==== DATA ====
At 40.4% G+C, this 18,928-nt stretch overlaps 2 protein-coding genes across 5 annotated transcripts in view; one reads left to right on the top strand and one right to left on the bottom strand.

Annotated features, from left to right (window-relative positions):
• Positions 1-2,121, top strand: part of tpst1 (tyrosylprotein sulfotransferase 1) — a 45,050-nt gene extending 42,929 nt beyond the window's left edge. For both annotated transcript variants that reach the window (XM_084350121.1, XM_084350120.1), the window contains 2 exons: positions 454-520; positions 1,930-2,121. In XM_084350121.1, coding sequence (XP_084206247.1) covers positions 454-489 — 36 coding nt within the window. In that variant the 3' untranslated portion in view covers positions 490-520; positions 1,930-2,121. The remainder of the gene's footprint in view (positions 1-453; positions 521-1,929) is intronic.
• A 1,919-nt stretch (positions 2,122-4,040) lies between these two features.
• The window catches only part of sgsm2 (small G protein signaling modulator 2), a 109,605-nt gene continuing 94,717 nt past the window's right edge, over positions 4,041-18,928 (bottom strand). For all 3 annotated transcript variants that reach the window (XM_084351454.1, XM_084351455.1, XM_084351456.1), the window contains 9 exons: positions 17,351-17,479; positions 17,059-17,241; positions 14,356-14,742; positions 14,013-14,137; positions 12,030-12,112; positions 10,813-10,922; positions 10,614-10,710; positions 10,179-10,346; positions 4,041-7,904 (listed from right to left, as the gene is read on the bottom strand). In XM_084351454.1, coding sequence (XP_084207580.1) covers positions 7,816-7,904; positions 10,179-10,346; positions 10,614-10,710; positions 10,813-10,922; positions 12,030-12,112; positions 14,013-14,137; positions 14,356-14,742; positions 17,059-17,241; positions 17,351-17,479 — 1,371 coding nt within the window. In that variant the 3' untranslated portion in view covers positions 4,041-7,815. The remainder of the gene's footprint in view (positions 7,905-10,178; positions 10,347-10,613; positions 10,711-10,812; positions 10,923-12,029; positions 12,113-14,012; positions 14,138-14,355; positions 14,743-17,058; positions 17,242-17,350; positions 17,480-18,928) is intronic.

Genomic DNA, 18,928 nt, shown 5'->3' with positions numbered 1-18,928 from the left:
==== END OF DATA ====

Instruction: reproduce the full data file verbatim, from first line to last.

At 40.4% G+C, this 18,928-nt stretch overlaps 2 protein-coding genes across 5 annotated transcripts in view; one reads left to right on the top strand and one right to left on the bottom strand.

Annotated features, from left to right (window-relative positions):
• Positions 1-2,121, top strand: part of tpst1 (tyrosylprotein sulfotransferase 1) — a 45,050-nt gene extending 42,929 nt beyond the window's left edge. For both annotated transcript variants that reach the window (XM_084350121.1, XM_084350120.1), the window contains 2 exons: positions 454-520; positions 1,930-2,121. In XM_084350121.1, coding sequence (XP_084206247.1) covers positions 454-489 — 36 coding nt within the window. In that variant the 3' untranslated portion in view covers positions 490-520; positions 1,930-2,121. The remainder of the gene's footprint in view (positions 1-453; positions 521-1,929) is intronic.
• A 1,919-nt stretch (positions 2,122-4,040) lies between these two features.
• The window catches only part of sgsm2 (small G protein signaling modulator 2), a 109,605-nt gene continuing 94,717 nt past the window's right edge, over positions 4,041-18,928 (bottom strand). For all 3 annotated transcript variants that reach the window (XM_084351454.1, XM_084351455.1, XM_084351456.1), the window contains 9 exons: positions 17,351-17,479; positions 17,059-17,241; positions 14,356-14,742; positions 14,013-14,137; positions 12,030-12,112; positions 10,813-10,922; positions 10,614-10,710; positions 10,179-10,346; positions 4,041-7,904 (listed from right to left, as the gene is read on the bottom strand). In XM_084351454.1, coding sequence (XP_084207580.1) covers positions 7,816-7,904; positions 10,179-10,346; positions 10,614-10,710; positions 10,813-10,922; positions 12,030-12,112; positions 14,013-14,137; positions 14,356-14,742; positions 17,059-17,241; positions 17,351-17,479 — 1,371 coding nt within the window. In that variant the 3' untranslated portion in view covers positions 4,041-7,815. The remainder of the gene's footprint in view (positions 7,905-10,178; positions 10,347-10,613; positions 10,711-10,812; positions 10,923-12,029; positions 12,113-14,012; positions 14,138-14,355; positions 14,743-17,058; positions 17,242-17,350; positions 17,480-18,928) is intronic.

Genomic DNA, 18,928 nt, shown 5'->3' with positions numbered 1-18,928 from the left: